Once ALR contacted Sotheby’s the auction house pulled the weathervane from auction, Ehrlich said.

ALR reached out to the town of Hartford and, because the White River Junction train depot is now owned by the Vermont Agency of Transportation, the town contacted VTrans as the legitimate owner of weathervane.

People who remember when the weathervane was stolen offer different theories as to who was behind the heist.

David Briggs, owner of the Hotel Coolidge, which used to do a fair amount of business renting rooms to railroad workers, believes it likely the thieves were railroad workers themselves, ascribing their motivation to the “railroad culture” where relations between workers and management were often tense.

Regardless, Hathorn said stealing the weathervane — whose shipping weight including the container was registered at more than 100 pounds — could not have been a solo act but required multiple accomplices.

“You would have needed one other person just to hold the ladder,” he said.

But Chris McKinley, a railroad enthusiast who lives in White River Junction and has extensively photographed train depots throughout the Northeast, said he was informed that the thief “lived in Bradford” and had been one of the scores who worked on renovating the depot in the early 1970s.

McKinley believes the motivation for the theft was pecuniary.

“There was a craze of stealing weathervanes at time and people were stealing them to make money,” McKinley said, noting that weathervanes atop train depots were very rare and for decorative purposes.

“Usually people took them off barns,” he said.

Indeed, less than a week after the train station weathervane was stolen there was another theft of a weathervane from a barn along Route 5 in Windsor.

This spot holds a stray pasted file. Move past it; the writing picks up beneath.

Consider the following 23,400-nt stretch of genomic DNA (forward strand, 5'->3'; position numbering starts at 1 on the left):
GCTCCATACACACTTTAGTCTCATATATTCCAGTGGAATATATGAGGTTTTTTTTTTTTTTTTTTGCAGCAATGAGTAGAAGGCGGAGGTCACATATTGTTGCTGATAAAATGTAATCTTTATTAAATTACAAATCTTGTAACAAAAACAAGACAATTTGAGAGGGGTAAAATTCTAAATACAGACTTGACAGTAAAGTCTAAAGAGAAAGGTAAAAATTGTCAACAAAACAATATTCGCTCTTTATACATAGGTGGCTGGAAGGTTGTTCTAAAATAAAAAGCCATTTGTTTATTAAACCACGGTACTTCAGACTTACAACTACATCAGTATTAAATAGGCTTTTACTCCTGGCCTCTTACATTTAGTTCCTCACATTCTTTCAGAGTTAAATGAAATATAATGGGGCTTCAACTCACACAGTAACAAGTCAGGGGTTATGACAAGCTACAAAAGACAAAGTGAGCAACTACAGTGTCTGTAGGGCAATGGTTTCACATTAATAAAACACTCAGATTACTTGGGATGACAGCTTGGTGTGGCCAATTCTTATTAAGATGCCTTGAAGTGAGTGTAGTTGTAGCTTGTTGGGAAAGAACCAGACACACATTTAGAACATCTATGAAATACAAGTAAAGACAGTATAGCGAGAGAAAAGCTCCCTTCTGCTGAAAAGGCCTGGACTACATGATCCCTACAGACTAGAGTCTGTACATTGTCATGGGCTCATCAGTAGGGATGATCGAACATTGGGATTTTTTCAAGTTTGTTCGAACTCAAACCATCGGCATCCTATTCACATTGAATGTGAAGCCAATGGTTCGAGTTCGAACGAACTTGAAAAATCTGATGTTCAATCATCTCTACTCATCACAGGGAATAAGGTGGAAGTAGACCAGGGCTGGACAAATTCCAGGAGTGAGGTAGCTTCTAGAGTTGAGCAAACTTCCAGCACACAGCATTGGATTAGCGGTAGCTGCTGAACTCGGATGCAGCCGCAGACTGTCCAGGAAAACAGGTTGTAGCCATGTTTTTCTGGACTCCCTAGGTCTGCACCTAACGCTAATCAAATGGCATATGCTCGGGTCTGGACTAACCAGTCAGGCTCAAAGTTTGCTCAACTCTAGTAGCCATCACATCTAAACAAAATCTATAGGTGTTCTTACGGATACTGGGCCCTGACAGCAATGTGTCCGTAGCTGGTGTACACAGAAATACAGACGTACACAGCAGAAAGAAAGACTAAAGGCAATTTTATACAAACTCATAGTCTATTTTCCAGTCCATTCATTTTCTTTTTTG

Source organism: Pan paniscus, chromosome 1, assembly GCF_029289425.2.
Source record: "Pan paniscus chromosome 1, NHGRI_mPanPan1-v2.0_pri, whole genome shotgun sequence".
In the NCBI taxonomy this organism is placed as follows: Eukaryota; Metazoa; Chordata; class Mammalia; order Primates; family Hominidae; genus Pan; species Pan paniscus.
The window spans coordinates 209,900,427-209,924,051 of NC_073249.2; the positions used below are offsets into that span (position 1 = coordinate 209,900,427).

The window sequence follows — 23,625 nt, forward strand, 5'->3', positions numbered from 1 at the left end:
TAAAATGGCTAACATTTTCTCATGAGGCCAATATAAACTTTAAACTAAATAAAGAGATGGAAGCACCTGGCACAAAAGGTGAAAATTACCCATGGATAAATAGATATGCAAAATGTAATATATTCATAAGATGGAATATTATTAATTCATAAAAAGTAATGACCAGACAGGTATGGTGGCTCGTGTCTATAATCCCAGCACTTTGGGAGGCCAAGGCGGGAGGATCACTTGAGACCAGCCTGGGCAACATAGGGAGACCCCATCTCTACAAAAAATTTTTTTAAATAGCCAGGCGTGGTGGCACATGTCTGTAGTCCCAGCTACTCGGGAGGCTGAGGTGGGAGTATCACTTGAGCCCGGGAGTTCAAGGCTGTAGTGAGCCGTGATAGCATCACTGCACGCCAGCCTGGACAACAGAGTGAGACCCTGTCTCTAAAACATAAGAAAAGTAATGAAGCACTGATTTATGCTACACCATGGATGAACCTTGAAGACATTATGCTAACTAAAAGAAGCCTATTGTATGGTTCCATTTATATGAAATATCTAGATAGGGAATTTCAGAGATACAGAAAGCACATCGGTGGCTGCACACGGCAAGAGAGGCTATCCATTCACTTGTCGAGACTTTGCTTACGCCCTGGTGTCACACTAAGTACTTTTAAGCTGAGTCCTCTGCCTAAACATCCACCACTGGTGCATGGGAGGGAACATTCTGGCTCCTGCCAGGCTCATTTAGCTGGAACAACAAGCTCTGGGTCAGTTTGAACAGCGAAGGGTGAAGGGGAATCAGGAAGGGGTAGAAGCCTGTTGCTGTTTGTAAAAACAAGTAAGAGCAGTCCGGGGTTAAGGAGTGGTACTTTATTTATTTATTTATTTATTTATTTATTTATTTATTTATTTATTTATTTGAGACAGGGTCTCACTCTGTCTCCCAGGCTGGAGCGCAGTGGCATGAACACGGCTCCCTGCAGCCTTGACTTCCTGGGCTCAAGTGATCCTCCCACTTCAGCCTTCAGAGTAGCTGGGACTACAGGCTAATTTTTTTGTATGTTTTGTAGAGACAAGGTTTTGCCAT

Ehrlich, of VTrans, said it took about two years from the time the agency was contacted until the weathervane — which required two people to lift out of its shipping crate — arrived at the agency’s office in Barre, Vt., last week.

“There was a lot of back-and-forth and establishing ownership took some time,” she explained.

VTrans is now working with the state curator to determine a new permanent home for the weathervane, mindful of “the original context” and in a place where “it would be available to as many people who would like to see it.”

Some people believe that should be in White River Junction.

Hathorn said he would like to see the weathervane return home to the Hartford Historical Society.

“The Vermont History Museum in Barre is a really nice facility but it would get lost in the hallways there,” Hathorn said. “Having it in Hartford Village would be my preference.”

As to unraveling the mystery of who stole the weathervane, Hathorn said that knowledge has been lost in the wind.

“There were a lot of characters around here who are now long gone,” Hathorn said. “They were never going to say.”

Contact John Lippman at jlippman@vnews.com.